So if it doesn't change the law, how does it affect businesses, jobs, and entrepreneurs?

    May 6, 2012 05:26 pm at 5:26 pm |
  7. Gurgyl

    Just do not vote for this.

    May 6, 2012 05:31 pm at 5:31 pm |
  8. Another Day in the RW Idiot Mines

    The "pro-family" GOBP hypocrites want to prevent the formation of two-married parent families. The "small government" GOBP hypocrites want to regulate personal and private conduct that directly impacts families. The "pro-business" GOBP hypocrites ignore the wishes of business in order to cater to the bigots the GOBP cult is counting on for November. The GOBP cult has hit the hypocrisy trifecta!

    May 6, 2012 05:44 pm at 5:44 pm |
  9. GonzoinHouston

    Good ole conservatives, as sexually obsessed as ever. Let's get government out of the boardroom and into the bedroom! This is the ultimate example of religious bigotry enforced by politics. I've lived in NC, much to my regret, and I can assure you that, the Research Triangle notwithstanding, it is a state made up largely of ignorant, hateful bigots. Avoid it if you can.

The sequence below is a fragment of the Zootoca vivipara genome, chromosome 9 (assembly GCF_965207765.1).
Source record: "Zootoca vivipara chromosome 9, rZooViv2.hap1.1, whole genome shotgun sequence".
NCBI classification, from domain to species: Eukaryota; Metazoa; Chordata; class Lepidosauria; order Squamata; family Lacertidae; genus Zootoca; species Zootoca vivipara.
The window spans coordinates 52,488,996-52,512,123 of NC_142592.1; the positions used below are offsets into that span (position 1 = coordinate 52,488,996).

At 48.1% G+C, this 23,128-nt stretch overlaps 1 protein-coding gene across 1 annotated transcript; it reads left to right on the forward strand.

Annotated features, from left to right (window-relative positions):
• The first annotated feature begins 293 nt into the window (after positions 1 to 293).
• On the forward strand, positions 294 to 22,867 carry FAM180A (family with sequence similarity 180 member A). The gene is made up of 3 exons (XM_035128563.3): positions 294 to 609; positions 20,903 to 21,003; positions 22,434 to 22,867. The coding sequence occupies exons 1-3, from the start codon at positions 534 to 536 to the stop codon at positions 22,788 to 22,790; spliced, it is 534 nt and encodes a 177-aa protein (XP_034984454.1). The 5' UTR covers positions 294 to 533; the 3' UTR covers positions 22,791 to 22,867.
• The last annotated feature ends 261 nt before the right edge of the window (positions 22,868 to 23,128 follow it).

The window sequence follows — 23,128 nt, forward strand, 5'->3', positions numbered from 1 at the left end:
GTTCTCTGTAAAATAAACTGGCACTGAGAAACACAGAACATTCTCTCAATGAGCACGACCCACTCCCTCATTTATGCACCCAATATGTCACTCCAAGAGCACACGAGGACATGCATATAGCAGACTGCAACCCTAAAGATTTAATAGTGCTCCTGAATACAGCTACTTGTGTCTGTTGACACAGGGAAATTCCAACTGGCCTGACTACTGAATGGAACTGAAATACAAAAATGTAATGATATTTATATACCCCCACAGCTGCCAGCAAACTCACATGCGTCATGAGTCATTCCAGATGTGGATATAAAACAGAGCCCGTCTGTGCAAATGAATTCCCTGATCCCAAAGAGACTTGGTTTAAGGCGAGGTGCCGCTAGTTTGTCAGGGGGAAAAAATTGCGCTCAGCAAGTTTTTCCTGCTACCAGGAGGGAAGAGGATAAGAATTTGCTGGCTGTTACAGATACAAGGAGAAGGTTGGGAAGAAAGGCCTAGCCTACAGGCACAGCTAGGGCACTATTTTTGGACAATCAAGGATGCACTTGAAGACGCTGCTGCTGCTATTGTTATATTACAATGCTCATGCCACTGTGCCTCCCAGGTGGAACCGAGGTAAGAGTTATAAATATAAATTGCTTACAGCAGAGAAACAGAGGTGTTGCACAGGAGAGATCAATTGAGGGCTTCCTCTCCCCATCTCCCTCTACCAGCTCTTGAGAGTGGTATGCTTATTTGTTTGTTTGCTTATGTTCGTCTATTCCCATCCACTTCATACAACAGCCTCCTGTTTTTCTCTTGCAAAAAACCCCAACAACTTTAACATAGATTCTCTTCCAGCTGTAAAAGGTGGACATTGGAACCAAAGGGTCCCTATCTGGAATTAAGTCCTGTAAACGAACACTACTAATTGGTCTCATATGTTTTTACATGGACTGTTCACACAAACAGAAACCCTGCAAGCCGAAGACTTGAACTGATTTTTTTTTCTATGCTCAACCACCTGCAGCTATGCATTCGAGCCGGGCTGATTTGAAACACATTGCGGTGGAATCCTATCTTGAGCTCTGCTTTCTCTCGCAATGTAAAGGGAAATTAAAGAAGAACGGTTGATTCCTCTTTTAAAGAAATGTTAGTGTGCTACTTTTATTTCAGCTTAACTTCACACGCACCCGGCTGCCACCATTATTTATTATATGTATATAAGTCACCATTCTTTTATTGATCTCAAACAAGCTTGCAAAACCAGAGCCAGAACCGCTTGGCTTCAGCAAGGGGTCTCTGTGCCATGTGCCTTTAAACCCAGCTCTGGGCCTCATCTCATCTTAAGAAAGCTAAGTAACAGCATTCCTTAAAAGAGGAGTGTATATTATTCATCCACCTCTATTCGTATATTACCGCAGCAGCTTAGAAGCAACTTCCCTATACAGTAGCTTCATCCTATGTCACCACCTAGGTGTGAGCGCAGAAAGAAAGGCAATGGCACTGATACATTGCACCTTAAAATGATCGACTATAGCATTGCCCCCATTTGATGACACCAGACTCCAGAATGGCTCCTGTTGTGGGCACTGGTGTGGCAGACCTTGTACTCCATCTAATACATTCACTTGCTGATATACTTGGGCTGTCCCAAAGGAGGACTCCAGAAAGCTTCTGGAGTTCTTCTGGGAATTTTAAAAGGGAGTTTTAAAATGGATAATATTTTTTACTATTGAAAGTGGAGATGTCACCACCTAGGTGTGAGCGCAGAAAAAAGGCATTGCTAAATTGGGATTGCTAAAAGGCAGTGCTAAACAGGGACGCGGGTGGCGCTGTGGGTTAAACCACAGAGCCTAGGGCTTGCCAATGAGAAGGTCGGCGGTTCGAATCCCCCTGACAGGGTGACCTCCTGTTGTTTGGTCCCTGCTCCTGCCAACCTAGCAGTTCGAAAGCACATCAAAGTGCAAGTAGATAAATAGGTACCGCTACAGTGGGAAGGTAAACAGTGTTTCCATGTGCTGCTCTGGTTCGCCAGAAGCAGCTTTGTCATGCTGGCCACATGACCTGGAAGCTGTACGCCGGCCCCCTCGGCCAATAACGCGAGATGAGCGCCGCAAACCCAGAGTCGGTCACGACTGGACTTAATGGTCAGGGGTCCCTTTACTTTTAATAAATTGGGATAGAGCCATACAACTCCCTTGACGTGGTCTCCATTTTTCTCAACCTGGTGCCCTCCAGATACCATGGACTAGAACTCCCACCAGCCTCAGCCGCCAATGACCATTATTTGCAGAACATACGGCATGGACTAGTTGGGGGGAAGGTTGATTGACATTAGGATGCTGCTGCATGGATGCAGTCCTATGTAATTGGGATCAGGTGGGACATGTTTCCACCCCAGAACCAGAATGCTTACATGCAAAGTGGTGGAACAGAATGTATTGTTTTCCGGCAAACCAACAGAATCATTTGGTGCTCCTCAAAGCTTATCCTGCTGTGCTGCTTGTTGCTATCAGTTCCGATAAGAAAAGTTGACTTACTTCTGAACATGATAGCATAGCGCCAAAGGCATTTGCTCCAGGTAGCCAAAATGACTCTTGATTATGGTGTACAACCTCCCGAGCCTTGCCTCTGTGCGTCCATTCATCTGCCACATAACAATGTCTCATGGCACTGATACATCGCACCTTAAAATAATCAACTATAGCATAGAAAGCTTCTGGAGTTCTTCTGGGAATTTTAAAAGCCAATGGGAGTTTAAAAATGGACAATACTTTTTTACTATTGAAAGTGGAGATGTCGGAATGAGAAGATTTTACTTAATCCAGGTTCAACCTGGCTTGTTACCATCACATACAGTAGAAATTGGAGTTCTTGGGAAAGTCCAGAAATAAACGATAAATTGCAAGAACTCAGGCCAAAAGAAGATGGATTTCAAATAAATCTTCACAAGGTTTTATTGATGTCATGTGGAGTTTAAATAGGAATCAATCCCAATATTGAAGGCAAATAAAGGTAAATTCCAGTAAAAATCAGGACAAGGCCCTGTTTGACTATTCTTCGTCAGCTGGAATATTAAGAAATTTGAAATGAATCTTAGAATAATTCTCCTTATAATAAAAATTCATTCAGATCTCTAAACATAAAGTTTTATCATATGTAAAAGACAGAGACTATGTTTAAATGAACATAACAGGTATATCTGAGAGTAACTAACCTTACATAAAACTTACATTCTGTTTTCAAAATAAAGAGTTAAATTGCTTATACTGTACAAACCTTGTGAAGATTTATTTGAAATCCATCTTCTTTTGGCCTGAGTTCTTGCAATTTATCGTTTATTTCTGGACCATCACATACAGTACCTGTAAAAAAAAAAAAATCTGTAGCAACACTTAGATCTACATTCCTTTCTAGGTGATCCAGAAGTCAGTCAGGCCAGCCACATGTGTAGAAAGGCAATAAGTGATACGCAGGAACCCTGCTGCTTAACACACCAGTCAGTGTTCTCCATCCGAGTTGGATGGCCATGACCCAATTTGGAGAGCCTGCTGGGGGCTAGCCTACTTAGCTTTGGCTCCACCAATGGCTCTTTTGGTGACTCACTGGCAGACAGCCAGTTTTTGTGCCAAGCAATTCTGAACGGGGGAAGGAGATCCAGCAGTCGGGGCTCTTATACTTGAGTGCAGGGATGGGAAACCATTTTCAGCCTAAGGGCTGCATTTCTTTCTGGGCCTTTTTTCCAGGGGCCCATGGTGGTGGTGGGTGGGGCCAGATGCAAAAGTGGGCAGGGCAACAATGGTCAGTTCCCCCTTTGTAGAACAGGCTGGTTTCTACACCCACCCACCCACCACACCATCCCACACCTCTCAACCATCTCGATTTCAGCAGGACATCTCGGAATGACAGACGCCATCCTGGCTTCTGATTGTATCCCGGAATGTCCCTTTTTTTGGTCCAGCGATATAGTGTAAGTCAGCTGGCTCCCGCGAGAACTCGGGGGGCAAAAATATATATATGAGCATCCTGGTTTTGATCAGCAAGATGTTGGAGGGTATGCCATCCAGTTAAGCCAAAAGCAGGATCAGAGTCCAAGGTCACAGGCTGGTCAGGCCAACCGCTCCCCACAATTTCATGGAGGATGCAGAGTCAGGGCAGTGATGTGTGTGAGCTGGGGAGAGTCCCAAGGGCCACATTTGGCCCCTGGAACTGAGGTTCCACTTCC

May 6, 2012 05:59 pm at 5:59 pm |
  10. Four and The Door

    mcskadittle
    why should states have the right to decide whos rights get preference and who get discriminated against?
    ______________________________________________________________________________________________
    First, I will say that I think this law would be wrong and I would vote against it if it was on my ballot. But in answer to your question it absolutely falls in the powers of States and not the federal government. That's in the Constitution. It's a law dealing with the lives of individuals and it is a state power. Just like health care. The founding fathers were very clear. And brilliant in their drafting of The Constitution.